Proposed Dumpster Depot Site Upsets Neighboring Residents

The Derry Planning Board will do a site walk of the proposed Dumpster Depot site off Ashleigh Drive, after residential abutters raised several concerns.
Chris Tymula, an engineer representing Accurate Transport Inc., the owners of Dumpster Depot, presented the project May 1 to the board along with owner David Paul.
The parcel in question is 41 Ashleigh Drive, Parcel ID 08017, and is zoned I-IV.

Tymula said Paul plans to move from his Manchester facility to Derry, and to build a 7,200-square-foot office and maintenance building. A storage area will hold up to 350 Dumpsters, he said. There will be 18 parking spaces for customers and employees, and seven parking spaces for vehicles to offload and pick up Dumpsters.
Stormwater runoff will be handled by both closed-and open-drain systems, he said. There will also be a treatment swale to the east and a detention basin. “No sediment will wash down the stream,” he said.

Electric and gas utilities will be underground, Tymula said. Tymula said the distance from the Dumpsters to the nearest abutting home, on Greenwich Avenue, would be 900 feet.
But it was too close for comfort for the abutters at the hearing. Eight to 10 residents of Greenwich, Donmac and Arrowhead came out to express their feelings.
“Is this an exercise in futility?” resident David Fisher asked. “It’s a disgusting project that will destroy the neighborhood.” While Tymula said there would be a complete vegetative buffer, Fisher contended that “there are about three trees there.”

Fisher worried about garbage and vermin making their way from the Depot to the neighborhood. “You don’t think rats could walk a quarter of a mile?” he asked the board.
In answer to a question from Philip Sykes of 6 Donmac, Tymula and Paul said the facility would be only for storage, and no materials would be transferred on site.
Paul emphasized that 83 percent of the materials that go into his Dumpsters are construction debris, from homes or businesses. Seventeen percent is miscellaneous, old clothing or household articles. He reiterated that he does not accept food waste or other garbage.

“I am really upset,” Brenda Wilson of Greenwich Road said. “I live off Bypass 28, not Route 28. But Route 28 is now in my back yard. I can see the lights from Hannaford from my yard.” Resident John Meyer asked about hours of operation, and Paul said containers are picked up and delivered from about 5:30 a.m. to 5 or 6 p.m., five days a week.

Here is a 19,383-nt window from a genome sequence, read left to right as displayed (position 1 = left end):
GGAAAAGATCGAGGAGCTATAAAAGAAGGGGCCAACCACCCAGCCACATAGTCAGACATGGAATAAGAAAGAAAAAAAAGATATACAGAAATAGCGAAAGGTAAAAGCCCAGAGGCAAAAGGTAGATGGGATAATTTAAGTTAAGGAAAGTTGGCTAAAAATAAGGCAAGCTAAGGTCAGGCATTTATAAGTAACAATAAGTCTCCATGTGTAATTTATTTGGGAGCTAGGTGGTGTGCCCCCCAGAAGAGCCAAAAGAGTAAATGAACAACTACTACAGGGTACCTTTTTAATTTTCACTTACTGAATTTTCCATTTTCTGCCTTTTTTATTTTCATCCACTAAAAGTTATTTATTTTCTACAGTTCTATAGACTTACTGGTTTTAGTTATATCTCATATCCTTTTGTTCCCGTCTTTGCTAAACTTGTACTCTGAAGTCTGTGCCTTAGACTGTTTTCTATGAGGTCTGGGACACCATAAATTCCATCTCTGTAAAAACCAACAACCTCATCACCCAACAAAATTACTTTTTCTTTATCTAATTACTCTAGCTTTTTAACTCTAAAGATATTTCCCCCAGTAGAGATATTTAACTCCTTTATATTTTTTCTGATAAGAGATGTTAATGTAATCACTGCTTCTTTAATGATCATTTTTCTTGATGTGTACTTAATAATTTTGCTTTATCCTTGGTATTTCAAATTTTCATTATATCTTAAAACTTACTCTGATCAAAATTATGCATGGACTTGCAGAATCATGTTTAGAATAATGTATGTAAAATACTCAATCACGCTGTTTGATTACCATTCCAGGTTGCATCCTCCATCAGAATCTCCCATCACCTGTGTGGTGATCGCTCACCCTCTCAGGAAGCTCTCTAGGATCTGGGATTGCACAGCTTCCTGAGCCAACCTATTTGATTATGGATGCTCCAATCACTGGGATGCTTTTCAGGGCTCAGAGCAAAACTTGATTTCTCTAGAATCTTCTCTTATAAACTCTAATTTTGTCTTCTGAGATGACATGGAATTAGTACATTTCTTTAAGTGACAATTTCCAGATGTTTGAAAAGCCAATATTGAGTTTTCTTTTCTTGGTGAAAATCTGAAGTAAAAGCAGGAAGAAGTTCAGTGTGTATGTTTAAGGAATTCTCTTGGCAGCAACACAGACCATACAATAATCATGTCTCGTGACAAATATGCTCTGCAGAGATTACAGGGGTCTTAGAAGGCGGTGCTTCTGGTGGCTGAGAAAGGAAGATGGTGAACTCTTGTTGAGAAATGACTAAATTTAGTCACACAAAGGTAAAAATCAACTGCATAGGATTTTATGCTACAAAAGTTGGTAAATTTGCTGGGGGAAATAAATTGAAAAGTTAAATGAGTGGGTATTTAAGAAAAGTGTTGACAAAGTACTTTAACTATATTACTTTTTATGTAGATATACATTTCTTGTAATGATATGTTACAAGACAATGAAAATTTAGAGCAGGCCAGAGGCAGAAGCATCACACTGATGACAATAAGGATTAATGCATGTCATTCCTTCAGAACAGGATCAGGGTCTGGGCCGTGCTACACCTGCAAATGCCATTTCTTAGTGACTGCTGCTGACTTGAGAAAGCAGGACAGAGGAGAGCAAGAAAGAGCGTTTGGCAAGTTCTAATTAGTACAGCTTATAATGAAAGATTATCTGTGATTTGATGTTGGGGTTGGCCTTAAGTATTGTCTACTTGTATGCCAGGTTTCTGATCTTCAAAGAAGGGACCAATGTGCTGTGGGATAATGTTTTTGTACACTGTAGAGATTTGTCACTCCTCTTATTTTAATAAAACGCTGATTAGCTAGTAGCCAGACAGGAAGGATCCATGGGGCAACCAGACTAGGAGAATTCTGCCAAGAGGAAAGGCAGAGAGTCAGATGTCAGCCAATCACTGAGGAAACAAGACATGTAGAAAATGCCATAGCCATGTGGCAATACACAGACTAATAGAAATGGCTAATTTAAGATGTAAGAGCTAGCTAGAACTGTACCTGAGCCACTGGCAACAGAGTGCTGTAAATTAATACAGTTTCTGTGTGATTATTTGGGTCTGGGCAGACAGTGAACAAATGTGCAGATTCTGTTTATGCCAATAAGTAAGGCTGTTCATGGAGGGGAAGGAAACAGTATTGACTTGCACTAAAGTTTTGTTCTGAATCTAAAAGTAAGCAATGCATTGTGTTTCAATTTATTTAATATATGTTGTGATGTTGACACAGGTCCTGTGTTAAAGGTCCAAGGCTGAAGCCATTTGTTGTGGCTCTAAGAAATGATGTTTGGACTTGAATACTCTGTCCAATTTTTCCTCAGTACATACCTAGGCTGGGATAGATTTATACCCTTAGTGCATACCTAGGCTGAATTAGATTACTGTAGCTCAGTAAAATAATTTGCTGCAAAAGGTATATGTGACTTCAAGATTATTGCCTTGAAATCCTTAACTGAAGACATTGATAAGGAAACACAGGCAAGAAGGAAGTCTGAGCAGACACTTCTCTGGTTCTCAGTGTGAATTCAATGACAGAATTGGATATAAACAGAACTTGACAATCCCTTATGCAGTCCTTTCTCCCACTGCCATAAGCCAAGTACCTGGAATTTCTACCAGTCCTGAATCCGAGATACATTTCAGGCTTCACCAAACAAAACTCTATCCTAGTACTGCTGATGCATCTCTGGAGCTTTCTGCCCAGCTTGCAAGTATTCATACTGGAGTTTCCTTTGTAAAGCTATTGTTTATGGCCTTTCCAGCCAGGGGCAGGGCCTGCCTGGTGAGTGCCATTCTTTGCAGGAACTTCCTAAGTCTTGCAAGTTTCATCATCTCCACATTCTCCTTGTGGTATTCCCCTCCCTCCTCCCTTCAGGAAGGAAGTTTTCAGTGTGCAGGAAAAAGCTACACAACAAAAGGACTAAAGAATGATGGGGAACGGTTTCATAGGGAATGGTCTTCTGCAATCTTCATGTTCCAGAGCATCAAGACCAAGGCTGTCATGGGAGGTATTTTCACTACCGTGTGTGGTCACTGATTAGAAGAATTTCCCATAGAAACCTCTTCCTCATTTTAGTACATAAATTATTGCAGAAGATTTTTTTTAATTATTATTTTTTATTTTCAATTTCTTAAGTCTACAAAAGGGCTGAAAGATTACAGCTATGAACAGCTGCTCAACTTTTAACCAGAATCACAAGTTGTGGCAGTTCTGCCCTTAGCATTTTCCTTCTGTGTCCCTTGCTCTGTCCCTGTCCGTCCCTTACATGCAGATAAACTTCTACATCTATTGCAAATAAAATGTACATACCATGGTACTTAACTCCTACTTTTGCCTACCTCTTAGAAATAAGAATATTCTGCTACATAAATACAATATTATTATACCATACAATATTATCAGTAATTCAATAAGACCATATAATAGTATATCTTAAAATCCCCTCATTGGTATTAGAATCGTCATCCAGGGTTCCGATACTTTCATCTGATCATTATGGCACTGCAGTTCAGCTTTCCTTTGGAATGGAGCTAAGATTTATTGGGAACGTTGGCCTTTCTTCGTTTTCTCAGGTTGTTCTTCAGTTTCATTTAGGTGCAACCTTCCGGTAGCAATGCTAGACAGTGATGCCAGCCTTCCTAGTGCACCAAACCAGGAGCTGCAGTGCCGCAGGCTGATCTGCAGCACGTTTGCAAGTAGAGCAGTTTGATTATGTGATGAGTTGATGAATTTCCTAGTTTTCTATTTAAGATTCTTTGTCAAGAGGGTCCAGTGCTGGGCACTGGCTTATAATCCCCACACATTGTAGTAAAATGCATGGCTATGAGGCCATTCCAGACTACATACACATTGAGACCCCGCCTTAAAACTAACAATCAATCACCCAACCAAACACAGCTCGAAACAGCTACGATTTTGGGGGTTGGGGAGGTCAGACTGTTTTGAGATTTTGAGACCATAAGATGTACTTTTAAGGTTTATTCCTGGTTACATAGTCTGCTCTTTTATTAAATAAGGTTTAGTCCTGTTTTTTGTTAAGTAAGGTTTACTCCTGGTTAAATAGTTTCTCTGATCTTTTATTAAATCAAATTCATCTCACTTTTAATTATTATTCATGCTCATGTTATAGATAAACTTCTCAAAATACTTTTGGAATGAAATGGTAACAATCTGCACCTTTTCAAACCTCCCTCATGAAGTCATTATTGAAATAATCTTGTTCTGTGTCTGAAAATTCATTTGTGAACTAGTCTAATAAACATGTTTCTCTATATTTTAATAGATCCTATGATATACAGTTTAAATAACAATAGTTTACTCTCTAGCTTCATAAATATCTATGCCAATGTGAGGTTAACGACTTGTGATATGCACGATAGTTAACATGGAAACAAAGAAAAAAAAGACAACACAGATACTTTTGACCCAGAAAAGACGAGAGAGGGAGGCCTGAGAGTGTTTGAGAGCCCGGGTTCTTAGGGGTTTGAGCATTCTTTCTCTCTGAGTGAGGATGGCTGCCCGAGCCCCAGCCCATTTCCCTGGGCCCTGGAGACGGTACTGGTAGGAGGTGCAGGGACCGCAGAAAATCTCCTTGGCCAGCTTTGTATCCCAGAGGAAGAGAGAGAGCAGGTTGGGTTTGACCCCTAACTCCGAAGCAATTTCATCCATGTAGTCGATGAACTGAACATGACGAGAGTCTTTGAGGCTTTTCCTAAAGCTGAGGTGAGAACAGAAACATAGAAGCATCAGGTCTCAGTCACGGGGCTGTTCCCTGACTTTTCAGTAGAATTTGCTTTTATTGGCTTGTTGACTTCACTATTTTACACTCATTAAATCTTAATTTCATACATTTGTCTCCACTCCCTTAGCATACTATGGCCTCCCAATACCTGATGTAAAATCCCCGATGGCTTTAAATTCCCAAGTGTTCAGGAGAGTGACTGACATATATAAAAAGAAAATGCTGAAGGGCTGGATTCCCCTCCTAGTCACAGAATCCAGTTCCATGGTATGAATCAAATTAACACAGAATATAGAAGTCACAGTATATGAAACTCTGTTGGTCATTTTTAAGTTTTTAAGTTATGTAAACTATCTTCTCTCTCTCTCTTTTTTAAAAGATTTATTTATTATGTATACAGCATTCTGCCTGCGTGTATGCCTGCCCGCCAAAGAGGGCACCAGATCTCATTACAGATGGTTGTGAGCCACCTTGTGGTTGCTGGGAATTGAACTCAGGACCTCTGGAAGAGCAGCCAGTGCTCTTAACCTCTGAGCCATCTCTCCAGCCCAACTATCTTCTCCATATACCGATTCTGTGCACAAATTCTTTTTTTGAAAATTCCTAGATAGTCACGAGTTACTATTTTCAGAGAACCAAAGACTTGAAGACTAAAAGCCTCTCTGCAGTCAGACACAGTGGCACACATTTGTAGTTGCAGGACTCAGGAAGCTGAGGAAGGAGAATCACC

Meyer also asked about lights. Tymula said there would be two light poles in the front, two in the back, and all lighting would be “downcast.” He further said that the pavement for the proposed facility is 25 feet lower than the abutters’ properties.

Meyer asked if about putting up a fence. Planning Board member John O’Connor will recuse himself from the discussion and vote on the Depot, as he is also an abutter. He was out of the country at the time of the meeting, but sent an e-mail with several questions: “Will they be washing the Dumpsters on site? Will there be a review by Public Works or an environmental engineer?” O’Connor expressed concern that runoff could contain lead paint or asbestos. He also wanted to make sure the container doors were tightly fitted, so there would be no standing water leaking out and contributing to EEE (Eastern Equine Encephalitis) or West Nile virus.

“If I get favorable answers to these, I have no problem with the project,” O’Connor concluded. The public hearing closed, and the board asked Tymula and Paul more questions. Chairman David Granese asked, “What if there’s a freezer full of spoiled food?” Paul said a freezer would be checked and dumped before being brought back to Derry. In addition, he said, “We do not accept paint in our Dumpsters.”

Board member Jim MacEachern told the abutters, “There is always going to be someone abutting an industrial zone. It is what it is.” He added that he didn’t intend to appear callous to their concerns, but that buffer zones were created to protect abutters. MacEachern continued, “The Planning Board’s job is to start with an answer of ‘yes.’ If the application meets all our requirements, the board has a legal obligation to vote yes.”

It’s different from the Zoning Board of Adjustment, MacEachern added, explaining, “They start with ‘no,’ and it’s the applicant’s job to convince the board that they deserve a ‘yes.’” MacEachern recommended a site walk, “so we can see what we can do to help both sides.” The board voted to hold a site walk Saturday, May 11, and to continue the public hearing to the May 15 meeting.